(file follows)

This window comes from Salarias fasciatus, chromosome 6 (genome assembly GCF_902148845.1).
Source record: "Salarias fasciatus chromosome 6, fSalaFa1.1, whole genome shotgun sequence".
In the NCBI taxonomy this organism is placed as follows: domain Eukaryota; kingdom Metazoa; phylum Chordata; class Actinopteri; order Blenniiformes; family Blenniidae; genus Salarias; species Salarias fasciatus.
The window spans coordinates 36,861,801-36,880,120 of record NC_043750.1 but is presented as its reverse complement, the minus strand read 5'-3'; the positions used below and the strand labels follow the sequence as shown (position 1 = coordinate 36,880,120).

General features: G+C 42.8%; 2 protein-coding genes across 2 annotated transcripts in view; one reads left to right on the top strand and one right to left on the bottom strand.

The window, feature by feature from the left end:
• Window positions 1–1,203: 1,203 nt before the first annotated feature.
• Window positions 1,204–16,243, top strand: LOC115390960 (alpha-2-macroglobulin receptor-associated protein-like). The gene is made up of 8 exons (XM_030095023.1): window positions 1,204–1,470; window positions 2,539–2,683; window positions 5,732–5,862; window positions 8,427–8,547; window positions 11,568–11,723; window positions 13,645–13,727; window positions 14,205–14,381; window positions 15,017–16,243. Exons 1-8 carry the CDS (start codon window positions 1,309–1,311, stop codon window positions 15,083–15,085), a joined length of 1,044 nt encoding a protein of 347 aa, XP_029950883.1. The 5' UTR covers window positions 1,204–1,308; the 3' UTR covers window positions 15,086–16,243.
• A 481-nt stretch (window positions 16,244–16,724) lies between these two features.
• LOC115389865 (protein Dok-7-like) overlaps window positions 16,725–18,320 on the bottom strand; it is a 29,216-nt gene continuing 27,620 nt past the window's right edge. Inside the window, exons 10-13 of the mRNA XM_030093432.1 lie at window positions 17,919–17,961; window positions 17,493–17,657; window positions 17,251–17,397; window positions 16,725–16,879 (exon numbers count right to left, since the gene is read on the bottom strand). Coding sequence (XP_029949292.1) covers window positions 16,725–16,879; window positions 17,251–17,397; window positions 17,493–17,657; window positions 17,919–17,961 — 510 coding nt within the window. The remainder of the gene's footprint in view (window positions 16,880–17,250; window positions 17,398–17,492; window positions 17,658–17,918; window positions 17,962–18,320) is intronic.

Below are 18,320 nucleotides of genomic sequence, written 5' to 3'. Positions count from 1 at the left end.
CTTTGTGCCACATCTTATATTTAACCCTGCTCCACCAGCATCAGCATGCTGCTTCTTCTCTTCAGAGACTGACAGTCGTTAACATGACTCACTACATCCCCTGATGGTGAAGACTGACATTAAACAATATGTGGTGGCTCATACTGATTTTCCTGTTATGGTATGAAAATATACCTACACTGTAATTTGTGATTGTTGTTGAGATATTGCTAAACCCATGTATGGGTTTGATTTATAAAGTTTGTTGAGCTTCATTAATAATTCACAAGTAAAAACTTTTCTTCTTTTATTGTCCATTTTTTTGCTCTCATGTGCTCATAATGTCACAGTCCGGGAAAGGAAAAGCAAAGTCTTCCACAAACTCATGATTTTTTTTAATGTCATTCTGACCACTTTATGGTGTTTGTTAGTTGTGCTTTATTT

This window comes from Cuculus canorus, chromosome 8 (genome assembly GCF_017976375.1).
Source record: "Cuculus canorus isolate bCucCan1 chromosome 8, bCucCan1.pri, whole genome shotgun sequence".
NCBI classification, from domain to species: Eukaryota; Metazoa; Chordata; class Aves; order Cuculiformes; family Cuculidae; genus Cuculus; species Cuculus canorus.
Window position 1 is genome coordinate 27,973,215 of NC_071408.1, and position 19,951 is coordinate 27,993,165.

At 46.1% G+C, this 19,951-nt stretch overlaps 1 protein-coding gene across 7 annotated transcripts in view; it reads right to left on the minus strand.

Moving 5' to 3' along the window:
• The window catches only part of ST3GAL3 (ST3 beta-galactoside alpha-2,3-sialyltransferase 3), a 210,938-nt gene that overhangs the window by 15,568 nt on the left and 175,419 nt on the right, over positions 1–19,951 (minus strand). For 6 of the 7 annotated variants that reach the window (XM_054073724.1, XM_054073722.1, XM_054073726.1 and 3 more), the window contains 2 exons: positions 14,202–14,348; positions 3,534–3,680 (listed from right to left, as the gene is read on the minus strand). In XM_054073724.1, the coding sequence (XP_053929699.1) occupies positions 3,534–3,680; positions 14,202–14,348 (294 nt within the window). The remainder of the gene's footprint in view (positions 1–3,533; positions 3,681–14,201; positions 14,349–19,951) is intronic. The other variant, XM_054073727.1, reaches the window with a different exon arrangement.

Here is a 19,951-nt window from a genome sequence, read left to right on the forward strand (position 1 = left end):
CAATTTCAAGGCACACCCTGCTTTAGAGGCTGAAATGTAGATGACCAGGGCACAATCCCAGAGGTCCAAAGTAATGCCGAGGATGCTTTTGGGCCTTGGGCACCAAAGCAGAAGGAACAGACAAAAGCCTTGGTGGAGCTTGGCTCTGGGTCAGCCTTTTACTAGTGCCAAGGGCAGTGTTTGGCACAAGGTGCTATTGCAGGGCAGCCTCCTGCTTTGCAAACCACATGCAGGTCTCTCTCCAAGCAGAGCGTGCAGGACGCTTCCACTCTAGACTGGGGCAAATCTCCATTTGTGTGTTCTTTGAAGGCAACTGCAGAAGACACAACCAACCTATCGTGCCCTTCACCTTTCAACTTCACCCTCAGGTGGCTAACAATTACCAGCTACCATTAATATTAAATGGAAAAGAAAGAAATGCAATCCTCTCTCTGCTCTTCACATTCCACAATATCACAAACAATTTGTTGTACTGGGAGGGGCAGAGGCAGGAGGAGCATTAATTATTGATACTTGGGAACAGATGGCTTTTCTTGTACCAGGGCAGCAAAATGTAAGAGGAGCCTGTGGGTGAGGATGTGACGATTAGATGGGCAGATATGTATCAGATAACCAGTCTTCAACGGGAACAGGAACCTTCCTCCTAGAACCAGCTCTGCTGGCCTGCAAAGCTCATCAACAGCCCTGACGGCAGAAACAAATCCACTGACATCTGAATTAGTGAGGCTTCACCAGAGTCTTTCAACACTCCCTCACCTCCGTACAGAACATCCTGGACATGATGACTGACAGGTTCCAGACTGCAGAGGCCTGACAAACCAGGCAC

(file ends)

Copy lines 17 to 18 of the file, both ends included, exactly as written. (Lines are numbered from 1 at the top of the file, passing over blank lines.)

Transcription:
At 46.1% G+C, this 19,951-nt stretch overlaps 1 protein-coding gene across 7 annotated transcripts in view; it reads right to left on the minus strand.

Moving 5' to 3' along the window: